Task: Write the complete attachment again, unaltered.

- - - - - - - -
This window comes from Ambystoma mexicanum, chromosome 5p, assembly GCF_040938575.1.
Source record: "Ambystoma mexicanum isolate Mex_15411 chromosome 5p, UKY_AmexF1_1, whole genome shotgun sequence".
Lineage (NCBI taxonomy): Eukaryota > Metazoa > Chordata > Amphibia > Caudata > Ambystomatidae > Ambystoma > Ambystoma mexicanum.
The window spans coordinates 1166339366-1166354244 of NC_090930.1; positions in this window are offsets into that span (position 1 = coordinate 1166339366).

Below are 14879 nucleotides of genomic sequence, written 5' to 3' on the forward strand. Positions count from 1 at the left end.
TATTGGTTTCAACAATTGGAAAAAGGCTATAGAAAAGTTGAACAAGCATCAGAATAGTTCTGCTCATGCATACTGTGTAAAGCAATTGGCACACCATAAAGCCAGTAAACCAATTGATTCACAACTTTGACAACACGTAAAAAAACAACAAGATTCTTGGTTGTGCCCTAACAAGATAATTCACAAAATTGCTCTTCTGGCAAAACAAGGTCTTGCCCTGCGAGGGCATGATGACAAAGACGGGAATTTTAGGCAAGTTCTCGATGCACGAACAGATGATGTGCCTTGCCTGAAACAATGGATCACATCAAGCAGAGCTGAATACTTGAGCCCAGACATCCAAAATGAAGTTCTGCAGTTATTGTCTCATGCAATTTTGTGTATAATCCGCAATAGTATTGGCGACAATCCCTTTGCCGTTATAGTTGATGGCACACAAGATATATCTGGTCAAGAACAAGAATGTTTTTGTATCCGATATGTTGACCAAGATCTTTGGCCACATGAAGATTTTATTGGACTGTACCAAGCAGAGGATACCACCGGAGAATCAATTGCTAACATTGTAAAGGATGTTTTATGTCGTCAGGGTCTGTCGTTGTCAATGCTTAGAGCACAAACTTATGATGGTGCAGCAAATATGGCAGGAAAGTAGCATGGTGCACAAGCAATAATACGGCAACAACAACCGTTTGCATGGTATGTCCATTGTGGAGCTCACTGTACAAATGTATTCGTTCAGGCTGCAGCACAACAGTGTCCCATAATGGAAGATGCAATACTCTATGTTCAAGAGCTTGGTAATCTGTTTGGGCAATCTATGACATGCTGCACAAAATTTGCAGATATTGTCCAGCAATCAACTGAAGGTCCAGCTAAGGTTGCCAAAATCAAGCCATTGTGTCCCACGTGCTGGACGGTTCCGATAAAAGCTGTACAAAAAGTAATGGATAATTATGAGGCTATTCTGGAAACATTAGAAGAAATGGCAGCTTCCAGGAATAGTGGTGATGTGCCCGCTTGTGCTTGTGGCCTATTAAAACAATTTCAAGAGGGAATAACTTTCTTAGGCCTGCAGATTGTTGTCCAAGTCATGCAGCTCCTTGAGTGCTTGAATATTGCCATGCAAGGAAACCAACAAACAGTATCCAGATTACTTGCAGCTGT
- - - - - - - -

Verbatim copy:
This window comes from Ambystoma mexicanum, chromosome 5p, assembly GCF_040938575.1.
Source record: "Ambystoma mexicanum isolate Mex_15411 chromosome 5p, UKY_AmexF1_1, whole genome shotgun sequence".
Lineage (NCBI taxonomy): Eukaryota > Metazoa > Chordata > Amphibia > Caudata > Ambystomatidae > Ambystoma > Ambystoma mexicanum.
The window spans coordinates 1166339366-1166354244 of NC_090930.1; positions in this window are offsets into that span (position 1 = coordinate 1166339366).

Below are 14879 nucleotides of genomic sequence, written 5' to 3' on the forward strand. Positions count from 1 at the left end.
TATTGGTTTCAACAATTGGAAAAAGGCTATAGAAAAGTTGAACAAGCATCAGAATAGTTCTGCTCATGCATACTGTGTAAAGCAATTGGCACACCATAAAGCCAGTAAACCAATTGATTCACAACTTTGACAACACGTAAAAAAACAACAAGATTCTTGGTTGTGCCCTAACAAGATAATTCACAAAATTGCTCTTCTGGCAAAACAAGGTCTTGCCCTGCGAGGGCATGATGACAAAGACGGGAATTTTAGGCAAGTTCTCGATGCACGAACAGATGATGTGCCTTGCCTGAAACAATGGATCACATCAAGCAGAGCTGAATACTTGAGCCCAGACATCCAAAATGAAGTTCTGCAGTTATTGTCTCATGCAATTTTGTGTATAATCCGCAATAGTATTGGCGACAATCCCTTTGCCGTTATAGTTGATGGCACACAAGATATATCTGGTCAAGAACAAGAATGTTTTTGTATCCGATATGTTGACCAAGATCTTTGGCCACATGAAGATTTTATTGGACTGTACCAAGCAGAGGATACCACCGGAGAATCAATTGCTAACATTGTAAAGGATGTTTTATGTCGTCAGGGTCTGTCGTTGTCAATGCTTAGAGCACAAACTTATGATGGTGCAGCAAATATGGCAGGAAAGTAGCATGGTGCACAAGCAATAATACGGCAACAACAACCGTTTGCATGGTATGTCCATTGTGGAGCTCACTGTACAAATGTATTCGTTCAGGCTGCAGCACAACAGTGTCCCATAATGGAAGATGCAATACTCTATGTTCAAGAGCTTGGTAATCTGTTTGGGCAATCTATGACATGCTGCACAAAATTTGCAGATATTGTCCAGCAATCAACTGAAGGTCCAGCTAAGGTTGCCAAAATCAAGCCATTGTGTCCCACGTGCTGGACGGTTCCGATAAAAGCTGTACAAAAAGTAATGGATAATTATGAGGCTATTCTGGAAACATTAGAAGAAATGGCAGCTTCCAGGAATAGTGGTGATGTGCCCGCTTGTGCTTGTGGCCTATTAAAACAATTTCAAGAGGGAATAACTTTCTTAGGCCTGCAGATTGTTGTCCAAGTCATGCAGCTCCTTGAGTGCTTGAATATTGCCATGCAAGGAAACCAACAAACAGTATCCAGATTACTTGCAGCTGT